If you do not have a scale at home, you can palpate your dog to monitor his BCS. Ideally, you should be able to feel his backbone and ribs. If you cannot feel his ribs without pressing deeply into the skin, your dog is carrying around excess fat. That extra weight will put additional pressure on joints and may increase the risk of liver problems and possibly diabetes.

If your dog is overweight and already has arthritis, the most effective way to control that is through weight loss. We also have various nutritional supplements that will help with the inflammation due to the arthritis and make any suggested exercise easier. We also make healthy eating recommendations, including serving smaller portion sizes, stopping all people food, and increasing the amount of exercise your pet gets to help your pooch trim down.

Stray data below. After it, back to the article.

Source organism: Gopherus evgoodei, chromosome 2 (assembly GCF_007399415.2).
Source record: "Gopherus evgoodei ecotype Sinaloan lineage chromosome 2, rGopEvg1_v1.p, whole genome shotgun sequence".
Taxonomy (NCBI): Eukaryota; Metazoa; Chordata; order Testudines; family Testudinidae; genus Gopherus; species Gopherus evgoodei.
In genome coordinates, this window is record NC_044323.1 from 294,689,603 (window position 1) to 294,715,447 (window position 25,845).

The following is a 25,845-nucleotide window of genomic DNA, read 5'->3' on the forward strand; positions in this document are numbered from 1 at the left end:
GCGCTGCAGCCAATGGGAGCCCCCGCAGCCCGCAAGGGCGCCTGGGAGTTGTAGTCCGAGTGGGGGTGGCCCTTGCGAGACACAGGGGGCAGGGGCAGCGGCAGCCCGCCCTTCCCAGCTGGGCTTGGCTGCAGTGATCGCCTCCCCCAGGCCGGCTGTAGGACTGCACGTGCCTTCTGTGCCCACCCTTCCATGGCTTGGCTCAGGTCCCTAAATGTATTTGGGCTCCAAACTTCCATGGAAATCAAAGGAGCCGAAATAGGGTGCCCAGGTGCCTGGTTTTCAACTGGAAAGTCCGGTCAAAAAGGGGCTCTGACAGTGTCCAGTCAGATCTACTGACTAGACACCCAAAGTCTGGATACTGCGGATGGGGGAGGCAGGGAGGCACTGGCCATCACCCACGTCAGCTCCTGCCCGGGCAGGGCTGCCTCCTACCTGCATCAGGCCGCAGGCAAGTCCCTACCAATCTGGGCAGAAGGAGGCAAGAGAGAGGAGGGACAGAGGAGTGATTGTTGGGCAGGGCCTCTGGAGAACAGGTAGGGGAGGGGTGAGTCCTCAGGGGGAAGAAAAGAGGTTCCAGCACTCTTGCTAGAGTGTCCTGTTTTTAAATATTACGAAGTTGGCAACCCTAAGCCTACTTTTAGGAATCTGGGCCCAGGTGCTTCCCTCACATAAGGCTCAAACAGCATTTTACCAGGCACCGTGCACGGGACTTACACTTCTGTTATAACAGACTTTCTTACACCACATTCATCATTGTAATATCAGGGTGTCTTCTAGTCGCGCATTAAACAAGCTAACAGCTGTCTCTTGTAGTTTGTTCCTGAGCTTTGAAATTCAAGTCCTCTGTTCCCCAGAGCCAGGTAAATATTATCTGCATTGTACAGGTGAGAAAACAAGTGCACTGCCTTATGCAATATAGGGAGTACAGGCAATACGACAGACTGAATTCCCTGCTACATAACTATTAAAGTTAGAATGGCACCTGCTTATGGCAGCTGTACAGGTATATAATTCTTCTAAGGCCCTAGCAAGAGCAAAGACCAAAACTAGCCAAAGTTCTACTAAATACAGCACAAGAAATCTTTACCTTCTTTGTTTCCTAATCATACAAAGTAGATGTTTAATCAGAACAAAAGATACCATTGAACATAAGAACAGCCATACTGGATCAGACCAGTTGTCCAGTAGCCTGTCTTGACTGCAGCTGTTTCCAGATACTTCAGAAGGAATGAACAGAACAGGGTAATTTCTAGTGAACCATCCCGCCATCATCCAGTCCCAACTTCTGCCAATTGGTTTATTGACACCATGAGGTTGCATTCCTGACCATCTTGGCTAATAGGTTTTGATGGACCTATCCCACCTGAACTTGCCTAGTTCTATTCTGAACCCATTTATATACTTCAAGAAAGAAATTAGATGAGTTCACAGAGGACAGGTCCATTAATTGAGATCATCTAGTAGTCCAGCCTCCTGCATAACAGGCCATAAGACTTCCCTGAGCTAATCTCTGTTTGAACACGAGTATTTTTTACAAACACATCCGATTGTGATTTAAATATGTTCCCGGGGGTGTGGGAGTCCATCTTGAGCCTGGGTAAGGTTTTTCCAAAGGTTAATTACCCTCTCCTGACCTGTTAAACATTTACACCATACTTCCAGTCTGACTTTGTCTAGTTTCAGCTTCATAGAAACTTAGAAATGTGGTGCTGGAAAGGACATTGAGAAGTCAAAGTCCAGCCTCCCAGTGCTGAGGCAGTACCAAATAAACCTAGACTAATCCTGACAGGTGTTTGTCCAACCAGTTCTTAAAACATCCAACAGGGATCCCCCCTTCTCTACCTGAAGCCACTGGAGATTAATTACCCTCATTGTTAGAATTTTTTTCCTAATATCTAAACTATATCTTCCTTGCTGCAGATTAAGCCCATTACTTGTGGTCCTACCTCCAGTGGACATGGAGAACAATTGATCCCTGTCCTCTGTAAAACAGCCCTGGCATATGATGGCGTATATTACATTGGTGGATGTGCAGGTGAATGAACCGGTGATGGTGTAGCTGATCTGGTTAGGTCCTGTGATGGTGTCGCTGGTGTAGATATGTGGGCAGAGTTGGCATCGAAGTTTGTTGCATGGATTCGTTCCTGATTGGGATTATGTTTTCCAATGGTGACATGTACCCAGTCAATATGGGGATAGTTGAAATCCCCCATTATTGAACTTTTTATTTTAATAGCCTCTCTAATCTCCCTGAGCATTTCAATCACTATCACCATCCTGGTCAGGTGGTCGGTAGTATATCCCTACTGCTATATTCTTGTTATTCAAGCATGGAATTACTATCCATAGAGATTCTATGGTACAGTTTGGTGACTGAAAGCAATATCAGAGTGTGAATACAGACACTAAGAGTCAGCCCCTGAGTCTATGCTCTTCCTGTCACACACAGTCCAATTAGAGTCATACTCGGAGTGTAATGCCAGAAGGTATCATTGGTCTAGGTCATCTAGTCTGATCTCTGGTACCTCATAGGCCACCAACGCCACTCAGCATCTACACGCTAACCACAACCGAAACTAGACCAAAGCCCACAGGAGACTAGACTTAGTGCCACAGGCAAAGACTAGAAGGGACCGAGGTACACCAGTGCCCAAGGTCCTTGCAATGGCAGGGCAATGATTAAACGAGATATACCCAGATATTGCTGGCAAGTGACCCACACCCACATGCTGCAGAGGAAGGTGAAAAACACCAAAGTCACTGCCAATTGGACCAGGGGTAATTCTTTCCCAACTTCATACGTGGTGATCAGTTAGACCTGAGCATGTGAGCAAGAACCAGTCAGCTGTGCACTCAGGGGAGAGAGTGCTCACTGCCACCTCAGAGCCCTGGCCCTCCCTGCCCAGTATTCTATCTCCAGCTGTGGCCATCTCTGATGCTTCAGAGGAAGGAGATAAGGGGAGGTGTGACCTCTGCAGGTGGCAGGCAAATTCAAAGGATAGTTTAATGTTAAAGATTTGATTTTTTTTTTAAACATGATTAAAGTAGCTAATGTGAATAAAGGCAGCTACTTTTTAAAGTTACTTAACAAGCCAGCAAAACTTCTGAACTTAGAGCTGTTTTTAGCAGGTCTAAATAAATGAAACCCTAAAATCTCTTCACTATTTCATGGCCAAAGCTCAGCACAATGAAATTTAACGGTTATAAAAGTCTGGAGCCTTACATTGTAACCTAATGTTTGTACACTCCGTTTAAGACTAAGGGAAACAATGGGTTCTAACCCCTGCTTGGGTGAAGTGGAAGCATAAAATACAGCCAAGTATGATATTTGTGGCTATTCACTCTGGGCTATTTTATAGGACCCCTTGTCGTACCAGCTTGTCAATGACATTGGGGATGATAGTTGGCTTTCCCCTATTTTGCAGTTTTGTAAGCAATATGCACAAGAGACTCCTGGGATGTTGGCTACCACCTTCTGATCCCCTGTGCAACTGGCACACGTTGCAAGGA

4. “Is it important to care for my pet’s teeth? If so, why? And how do I do it?”

Proper dental care is important because it will hopefully help your pet stay one step ahead of dental problems and save you and them from even more significant health issues in the future.

People often joke about “dog breath,” and though a dog’s breath is normally not the best, significant halitosis is a sign that your pet’s gums and teeth need attention. Your vet should be able to discuss and demonstrate routine dental care that you can do at home using brushing and rinses. However, in our busy lives, it may be difficult to remember to regularly take care of your dog’s teeth, so a proper dental cleaning at the clinic may be required.

As in people, regular professional dental cleanings are important to maintain your pet’s health. These cleanings remove plaque and tartar from your pet’s teeth to prevent periodontal disease.

5. “What is the importance of vaccinating my pet, and is it required?”